The world economy is undergoing paradigm shifts that will have profound long-term policy implications. Global economic growth is set to slow sharply and inflation rates are at multi-decade highs.
According Swiss Re Institute Report “World insurance: inflation risks front and centre”, the latter result from a confluence of factors, including the high levels of fiscal stimulus pumped into the economy at the height of the COVID-19 crisis, disruptions to global supply chains and soaring energy and commodity prices due to the war in Ukraine.
Economic slowdown and the high-inflation environment
We believe several major economies face inflationary recessions in the coming 12–18 months.
Economic slowdown and the high-inflation environment will weigh on insurance markets. Slowing growth typically leads to lower demand for insurance.
The main inflation impact will show in rising claims costs, more in non-life than life insurance in which policy benefits are defined at inception. We expect property and motor to be most impacted in the near term. In construction, supply disruptions and labour shortages have led to an increase in repair and rebuilding costs, and in turn higher claims. In motor, claims costs have risen as shortages of parts have kept the prices of new and used vehicles historically high.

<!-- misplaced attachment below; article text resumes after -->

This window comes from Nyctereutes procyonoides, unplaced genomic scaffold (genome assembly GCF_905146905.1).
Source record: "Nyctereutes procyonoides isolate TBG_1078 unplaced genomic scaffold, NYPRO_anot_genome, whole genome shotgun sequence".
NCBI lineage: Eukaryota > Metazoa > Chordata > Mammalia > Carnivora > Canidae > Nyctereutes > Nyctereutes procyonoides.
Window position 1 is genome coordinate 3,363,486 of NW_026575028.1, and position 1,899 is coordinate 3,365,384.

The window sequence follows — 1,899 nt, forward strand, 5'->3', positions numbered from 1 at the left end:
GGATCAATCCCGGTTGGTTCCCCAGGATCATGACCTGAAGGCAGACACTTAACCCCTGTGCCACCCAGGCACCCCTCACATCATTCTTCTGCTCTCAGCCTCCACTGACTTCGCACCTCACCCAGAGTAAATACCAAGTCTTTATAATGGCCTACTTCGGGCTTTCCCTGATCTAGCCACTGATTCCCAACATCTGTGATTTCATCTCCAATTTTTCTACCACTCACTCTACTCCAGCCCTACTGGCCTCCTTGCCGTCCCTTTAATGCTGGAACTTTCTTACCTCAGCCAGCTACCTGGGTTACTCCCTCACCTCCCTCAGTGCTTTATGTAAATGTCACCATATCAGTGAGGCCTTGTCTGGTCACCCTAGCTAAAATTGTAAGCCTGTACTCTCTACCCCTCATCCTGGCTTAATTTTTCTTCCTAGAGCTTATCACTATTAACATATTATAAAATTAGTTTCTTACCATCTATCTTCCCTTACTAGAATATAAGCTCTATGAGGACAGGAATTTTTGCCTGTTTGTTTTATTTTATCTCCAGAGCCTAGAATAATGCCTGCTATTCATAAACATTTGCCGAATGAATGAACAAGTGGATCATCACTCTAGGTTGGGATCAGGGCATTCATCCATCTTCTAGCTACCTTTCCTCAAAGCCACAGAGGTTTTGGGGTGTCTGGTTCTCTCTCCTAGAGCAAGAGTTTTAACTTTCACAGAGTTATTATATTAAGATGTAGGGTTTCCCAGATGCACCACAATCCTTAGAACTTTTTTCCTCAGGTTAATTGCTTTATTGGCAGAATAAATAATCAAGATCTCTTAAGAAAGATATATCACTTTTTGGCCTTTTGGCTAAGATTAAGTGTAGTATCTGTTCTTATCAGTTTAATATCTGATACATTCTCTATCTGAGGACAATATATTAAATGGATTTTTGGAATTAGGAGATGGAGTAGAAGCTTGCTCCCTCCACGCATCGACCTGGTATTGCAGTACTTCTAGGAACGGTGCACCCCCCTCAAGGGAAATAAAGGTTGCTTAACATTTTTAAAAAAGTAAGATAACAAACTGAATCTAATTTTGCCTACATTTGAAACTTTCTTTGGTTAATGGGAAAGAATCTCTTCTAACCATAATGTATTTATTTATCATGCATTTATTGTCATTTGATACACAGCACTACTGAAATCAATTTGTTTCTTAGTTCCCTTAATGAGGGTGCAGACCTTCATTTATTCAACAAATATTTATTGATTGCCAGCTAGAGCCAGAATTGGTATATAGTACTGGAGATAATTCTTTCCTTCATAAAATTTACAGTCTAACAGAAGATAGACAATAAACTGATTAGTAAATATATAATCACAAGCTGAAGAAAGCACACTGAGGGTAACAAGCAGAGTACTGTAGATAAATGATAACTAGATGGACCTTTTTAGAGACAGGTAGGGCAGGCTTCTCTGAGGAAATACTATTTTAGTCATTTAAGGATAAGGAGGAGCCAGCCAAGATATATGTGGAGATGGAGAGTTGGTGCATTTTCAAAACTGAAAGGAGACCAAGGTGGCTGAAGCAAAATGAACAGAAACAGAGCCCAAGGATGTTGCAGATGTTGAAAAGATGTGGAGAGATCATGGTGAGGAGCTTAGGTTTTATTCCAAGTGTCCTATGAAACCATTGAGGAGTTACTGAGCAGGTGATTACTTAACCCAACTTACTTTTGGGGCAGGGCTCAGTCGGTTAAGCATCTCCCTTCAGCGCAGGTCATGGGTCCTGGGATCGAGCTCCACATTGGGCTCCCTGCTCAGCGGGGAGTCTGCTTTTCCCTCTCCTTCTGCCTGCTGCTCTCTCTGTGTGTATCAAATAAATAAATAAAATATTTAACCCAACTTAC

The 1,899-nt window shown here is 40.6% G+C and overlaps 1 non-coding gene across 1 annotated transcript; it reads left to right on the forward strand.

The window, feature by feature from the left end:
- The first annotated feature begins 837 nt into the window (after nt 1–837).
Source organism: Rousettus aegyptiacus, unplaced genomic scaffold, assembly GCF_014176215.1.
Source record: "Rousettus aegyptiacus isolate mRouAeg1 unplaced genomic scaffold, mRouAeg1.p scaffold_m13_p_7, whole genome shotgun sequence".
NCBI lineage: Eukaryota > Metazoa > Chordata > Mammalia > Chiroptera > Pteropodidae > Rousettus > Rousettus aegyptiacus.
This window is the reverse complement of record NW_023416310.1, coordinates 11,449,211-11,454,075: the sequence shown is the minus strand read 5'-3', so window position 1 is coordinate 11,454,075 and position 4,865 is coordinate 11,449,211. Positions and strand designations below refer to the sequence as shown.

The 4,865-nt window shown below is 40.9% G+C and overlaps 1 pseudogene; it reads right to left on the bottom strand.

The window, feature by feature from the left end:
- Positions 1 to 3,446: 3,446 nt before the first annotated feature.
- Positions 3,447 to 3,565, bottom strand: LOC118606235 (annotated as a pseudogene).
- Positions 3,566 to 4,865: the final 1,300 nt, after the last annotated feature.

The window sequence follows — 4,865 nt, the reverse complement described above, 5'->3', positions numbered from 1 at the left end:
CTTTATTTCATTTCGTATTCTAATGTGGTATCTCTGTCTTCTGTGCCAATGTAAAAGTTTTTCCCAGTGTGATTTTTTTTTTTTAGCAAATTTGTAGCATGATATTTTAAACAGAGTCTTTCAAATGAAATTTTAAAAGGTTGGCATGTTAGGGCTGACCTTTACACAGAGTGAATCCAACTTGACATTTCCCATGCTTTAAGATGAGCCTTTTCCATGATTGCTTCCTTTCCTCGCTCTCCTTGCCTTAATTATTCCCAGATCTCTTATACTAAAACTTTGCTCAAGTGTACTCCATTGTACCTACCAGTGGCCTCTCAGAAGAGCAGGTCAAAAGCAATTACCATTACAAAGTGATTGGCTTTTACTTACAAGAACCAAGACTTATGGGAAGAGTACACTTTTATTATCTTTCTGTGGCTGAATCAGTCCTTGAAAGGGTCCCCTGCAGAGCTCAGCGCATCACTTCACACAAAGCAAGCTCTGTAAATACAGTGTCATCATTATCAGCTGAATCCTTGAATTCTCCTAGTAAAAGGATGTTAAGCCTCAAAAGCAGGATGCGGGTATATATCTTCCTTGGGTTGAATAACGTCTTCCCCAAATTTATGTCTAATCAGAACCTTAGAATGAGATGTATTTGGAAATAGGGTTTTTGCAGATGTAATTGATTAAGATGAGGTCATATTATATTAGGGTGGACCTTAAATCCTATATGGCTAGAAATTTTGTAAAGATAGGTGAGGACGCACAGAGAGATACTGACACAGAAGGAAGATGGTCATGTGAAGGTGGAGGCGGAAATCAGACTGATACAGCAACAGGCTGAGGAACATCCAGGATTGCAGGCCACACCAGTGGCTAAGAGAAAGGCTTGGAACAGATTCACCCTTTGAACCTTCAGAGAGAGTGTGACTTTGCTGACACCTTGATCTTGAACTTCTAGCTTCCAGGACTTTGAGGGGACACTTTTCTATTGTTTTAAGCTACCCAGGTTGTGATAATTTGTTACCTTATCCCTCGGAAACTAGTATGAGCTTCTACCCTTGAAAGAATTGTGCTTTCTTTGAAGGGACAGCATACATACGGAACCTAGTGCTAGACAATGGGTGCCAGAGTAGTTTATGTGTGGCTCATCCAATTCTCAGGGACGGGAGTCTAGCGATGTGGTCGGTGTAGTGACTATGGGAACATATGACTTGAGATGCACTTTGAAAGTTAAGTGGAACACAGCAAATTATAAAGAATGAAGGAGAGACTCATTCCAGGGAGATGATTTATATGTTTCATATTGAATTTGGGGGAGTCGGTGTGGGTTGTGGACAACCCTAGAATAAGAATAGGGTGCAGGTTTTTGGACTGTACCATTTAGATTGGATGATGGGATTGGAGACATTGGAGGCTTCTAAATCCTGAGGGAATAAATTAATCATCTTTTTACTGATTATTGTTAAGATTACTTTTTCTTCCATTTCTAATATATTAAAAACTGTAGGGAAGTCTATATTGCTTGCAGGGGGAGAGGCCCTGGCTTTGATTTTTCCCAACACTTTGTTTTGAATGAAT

Accident, motor liability and general liability business will also be impacted, with high inflation feeding through into bodily injury claims. To counter the negative impact of rising claims costs on earnings, insurers need to understand the drivers of inflation, and action balance sheet and reserve management steps accordingly.